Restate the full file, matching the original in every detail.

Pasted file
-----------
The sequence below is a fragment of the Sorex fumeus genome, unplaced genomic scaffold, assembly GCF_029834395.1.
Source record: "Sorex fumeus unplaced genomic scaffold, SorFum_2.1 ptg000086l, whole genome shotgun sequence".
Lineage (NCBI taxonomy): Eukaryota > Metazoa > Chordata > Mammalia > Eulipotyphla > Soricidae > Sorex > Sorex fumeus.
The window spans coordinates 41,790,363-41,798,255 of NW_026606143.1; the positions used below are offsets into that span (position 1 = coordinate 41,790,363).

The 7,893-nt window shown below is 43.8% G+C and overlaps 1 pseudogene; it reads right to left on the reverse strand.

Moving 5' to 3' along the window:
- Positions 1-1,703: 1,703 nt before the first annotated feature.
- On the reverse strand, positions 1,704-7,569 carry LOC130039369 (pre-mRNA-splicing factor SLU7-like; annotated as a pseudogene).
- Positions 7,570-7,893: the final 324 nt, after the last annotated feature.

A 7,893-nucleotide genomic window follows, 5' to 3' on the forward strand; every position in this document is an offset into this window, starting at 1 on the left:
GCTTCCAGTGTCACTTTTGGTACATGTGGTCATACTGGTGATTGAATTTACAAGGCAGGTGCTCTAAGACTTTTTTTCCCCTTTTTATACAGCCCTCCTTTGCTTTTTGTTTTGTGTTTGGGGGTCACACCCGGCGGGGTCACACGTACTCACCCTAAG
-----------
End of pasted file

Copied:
The sequence below is a fragment of the Sorex fumeus genome, unplaced genomic scaffold, assembly GCF_029834395.1.
Source record: "Sorex fumeus unplaced genomic scaffold, SorFum_2.1 ptg000086l, whole genome shotgun sequence".
Lineage (NCBI taxonomy): Eukaryota > Metazoa > Chordata > Mammalia > Eulipotyphla > Soricidae > Sorex > Sorex fumeus.
The window spans coordinates 41,790,363-41,798,255 of NW_026606143.1; the positions used below are offsets into that span (position 1 = coordinate 41,790,363).

The 7,893-nt window shown below is 43.8% G+C and overlaps 1 pseudogene; it reads right to left on the reverse strand.

Moving 5' to 3' along the window:
- Positions 1-1,703: 1,703 nt before the first annotated feature.
- On the reverse strand, positions 1,704-7,569 carry LOC130039369 (pre-mRNA-splicing factor SLU7-like; annotated as a pseudogene).
- Positions 7,570-7,893: the final 324 nt, after the last annotated feature.

A 7,893-nucleotide genomic window follows, 5' to 3' on the forward strand; every position in this document is an offset into this window, starting at 1 on the left:
GCTTCCAGTGTCACTTTTGGTACATGTGGTCATACTGGTGATTGAATTTACAAGGCAGGTGCTCTAAGACTTTTTTTCCCCTTTTTATACAGCCCTCCTTTGCTTTTTGTTTTGTGTTTGGGGGTCACACCCGGCGGGGTCACACGTACTCACCCTAAG